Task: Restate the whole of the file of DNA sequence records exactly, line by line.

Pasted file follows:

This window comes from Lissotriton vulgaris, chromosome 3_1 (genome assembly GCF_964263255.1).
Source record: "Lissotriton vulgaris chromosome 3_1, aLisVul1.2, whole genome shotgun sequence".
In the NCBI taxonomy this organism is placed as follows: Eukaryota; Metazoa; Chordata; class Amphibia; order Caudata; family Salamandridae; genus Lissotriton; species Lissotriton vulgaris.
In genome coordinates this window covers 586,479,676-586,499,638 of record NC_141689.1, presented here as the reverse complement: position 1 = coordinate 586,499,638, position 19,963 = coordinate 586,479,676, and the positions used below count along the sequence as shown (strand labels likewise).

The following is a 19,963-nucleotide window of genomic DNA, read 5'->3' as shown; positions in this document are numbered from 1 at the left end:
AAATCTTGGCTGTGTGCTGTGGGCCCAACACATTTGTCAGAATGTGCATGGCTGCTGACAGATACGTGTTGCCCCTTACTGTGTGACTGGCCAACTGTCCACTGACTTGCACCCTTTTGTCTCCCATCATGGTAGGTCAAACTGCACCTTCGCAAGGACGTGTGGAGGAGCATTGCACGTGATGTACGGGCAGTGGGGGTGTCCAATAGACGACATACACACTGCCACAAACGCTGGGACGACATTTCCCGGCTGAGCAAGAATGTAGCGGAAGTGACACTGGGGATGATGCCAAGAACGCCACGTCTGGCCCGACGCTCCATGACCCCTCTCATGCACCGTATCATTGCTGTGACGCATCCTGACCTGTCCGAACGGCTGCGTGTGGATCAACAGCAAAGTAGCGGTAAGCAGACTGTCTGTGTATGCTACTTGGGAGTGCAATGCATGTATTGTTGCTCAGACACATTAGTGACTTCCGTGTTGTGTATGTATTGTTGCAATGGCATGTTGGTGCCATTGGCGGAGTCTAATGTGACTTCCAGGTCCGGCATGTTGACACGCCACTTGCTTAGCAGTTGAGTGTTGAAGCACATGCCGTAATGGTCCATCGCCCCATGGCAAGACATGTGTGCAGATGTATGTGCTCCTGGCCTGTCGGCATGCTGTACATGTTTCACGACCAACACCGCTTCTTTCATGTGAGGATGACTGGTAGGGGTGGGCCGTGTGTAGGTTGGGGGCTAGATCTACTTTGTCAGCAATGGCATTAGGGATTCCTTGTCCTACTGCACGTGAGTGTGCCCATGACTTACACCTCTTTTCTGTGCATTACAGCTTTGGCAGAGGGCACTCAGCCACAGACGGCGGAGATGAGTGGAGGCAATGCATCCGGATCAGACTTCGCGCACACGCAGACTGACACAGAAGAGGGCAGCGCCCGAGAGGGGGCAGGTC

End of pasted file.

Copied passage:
This window comes from Lissotriton vulgaris, chromosome 3_1 (genome assembly GCF_964263255.1).
Source record: "Lissotriton vulgaris chromosome 3_1, aLisVul1.2, whole genome shotgun sequence".
In the NCBI taxonomy this organism is placed as follows: Eukaryota; Metazoa; Chordata; class Amphibia; order Caudata; family Salamandridae; genus Lissotriton; species Lissotriton vulgaris.
In genome coordinates this window covers 586,479,676-586,499,638 of record NC_141689.1, presented here as the reverse complement: position 1 = coordinate 586,499,638, position 19,963 = coordinate 586,479,676, and the positions used below count along the sequence as shown (strand labels likewise).

The following is a 19,963-nucleotide window of genomic DNA, read 5'->3' as shown; positions in this document are numbered from 1 at the left end:
AAATCTTGGCTGTGTGCTGTGGGCCCAACACATTTGTCAGAATGTGCATGGCTGCTGACAGATACGTGTTGCCCCTTACTGTGTGACTGGCCAACTGTCCACTGACTTGCACCCTTTTGTCTCCCATCATGGTAGGTCAAACTGCACCTTCGCAAGGACGTGTGGAGGAGCATTGCACGTGATGTACGGGCAGTGGGGGTGTCCAATAGACGACATACACACTGCCACAAACGCTGGGACGACATTTCCCGGCTGAGCAAGAATGTAGCGGAAGTGACACTGGGGATGATGCCAAGAACGCCACGTCTGGCCCGACGCTCCATGACCCCTCTCATGCACCGTATCATTGCTGTGACGCATCCTGACCTGTCCGAACGGCTGCGTGTGGATCAACAGCAAAGTAGCGGTAAGCAGACTGTCTGTGTATGCTACTTGGGAGTGCAATGCATGTATTGTTGCTCAGACACATTAGTGACTTCCGTGTTGTGTATGTATTGTTGCAATGGCATGTTGGTGCCATTGGCGGAGTCTAATGTGACTTCCAGGTCCGGCATGTTGACACGCCACTTGCTTAGCAGTTGAGTGTTGAAGCACATGCCGTAATGGTCCATCGCCCCATGGCAAGACATGTGTGCAGATGTATGTGCTCCTGGCCTGTCGGCATGCTGTACATGTTTCACGACCAACACCGCTTCTTTCATGTGAGGATGACTGGTAGGGGTGGGCCGTGTGTAGGTTGGGGGCTAGATCTACTTTGTCAGCAATGGCATTAGGGATTCCTTGTCCTACTGCACGTGAGTGTGCCCATGACTTACACCTCTTTTCTGTGCATTACAGCTTTGGCAGAGGGCACTCAGCCACAGACGGCGGAGATGAGTGGAGGCAATGCATCCGGATCAGACTTCGCGCACACGCAGACTGACACAGAAGAGGGCAGCGCCCGAGAGGGGGCAGGTC